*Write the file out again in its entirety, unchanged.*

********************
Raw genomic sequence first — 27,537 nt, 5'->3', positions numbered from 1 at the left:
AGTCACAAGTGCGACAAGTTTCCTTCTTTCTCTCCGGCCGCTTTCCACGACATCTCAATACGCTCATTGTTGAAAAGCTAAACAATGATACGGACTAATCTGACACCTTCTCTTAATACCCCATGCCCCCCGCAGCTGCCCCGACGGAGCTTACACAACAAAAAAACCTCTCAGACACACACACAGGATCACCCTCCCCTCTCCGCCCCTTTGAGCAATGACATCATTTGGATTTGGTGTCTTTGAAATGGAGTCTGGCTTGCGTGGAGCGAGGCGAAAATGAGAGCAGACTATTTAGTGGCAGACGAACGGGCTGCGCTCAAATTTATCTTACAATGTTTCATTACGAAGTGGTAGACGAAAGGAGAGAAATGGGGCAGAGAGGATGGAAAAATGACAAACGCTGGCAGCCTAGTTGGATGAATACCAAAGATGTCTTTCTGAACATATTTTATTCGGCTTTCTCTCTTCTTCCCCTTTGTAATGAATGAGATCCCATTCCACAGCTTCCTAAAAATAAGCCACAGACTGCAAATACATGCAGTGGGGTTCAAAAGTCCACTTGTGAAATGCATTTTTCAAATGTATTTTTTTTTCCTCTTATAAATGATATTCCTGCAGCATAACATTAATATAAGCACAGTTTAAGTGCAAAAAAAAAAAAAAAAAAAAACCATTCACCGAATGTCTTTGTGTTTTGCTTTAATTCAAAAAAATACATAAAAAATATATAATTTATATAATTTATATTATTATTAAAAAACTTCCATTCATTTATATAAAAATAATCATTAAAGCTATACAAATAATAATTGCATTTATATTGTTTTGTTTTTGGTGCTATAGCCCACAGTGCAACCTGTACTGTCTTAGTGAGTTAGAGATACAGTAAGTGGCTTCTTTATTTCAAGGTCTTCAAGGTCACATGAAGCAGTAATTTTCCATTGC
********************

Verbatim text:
Raw genomic sequence first — 27,537 nt, 5'->3', positions numbered from 1 at the left:
AGTCACAAGTGCGACAAGTTTCCTTCTTTCTCTCCGGCCGCTTTCCACGACATCTCAATACGCTCATTGTTGAAAAGCTAAACAATGATACGGACTAATCTGACACCTTCTCTTAATACCCCATGCCCCCCGCAGCTGCCCCGACGGAGCTTACACAACAAAAAAACCTCTCAGACACACACACAGGATCACCCTCCCCTCTCCGCCCCTTTGAGCAATGACATCATTTGGATTTGGTGTCTTTGAAATGGAGTCTGGCTTGCGTGGAGCGAGGCGAAAATGAGAGCAGACTATTTAGTGGCAGACGAACGGGCTGCGCTCAAATTTATCTTACAATGTTTCATTACGAAGTGGTAGACGAAAGGAGAGAAATGGGGCAGAGAGGATGGAAAAATGACAAACGCTGGCAGCCTAGTTGGATGAATACCAAAGATGTCTTTCTGAACATATTTTATTCGGCTTTCTCTCTTCTTCCCCTTTGTAATGAATGAGATCCCATTCCACAGCTTCCTAAAAATAAGCCACAGACTGCAAATACATGCAGTGGGGTTCAAAAGTCCACTTGTGAAATGCATTTTTCAAATGTATTTTTTTTTCCTCTTATAAATGATATTCCTGCAGCATAACATTAATATAAGCACAGTTTAAGTGCAAAAAAAAAAAAAAAAAAAAACCATTCACCGAATGTCTTTGTGTTTTGCTTTAATTCAAAAAAATACATAAAAAATATATAATTTATATAATTTATATTATTATTAAAAAACTTCCATTCATTTATATAAAAATAATCATTAAAGCTATACAAATAATAATTGCATTTATATTGTTTTGTTTTTGGTGCTATAGCCCACAGTGCAACCTGTACTGTCTTAGTGAGTTAGAGATACAGTAAGTGGCTTCTTTATTTCAAGGTCTTCAAGGTCACATGAAGCAGTAATTTTCCATTGC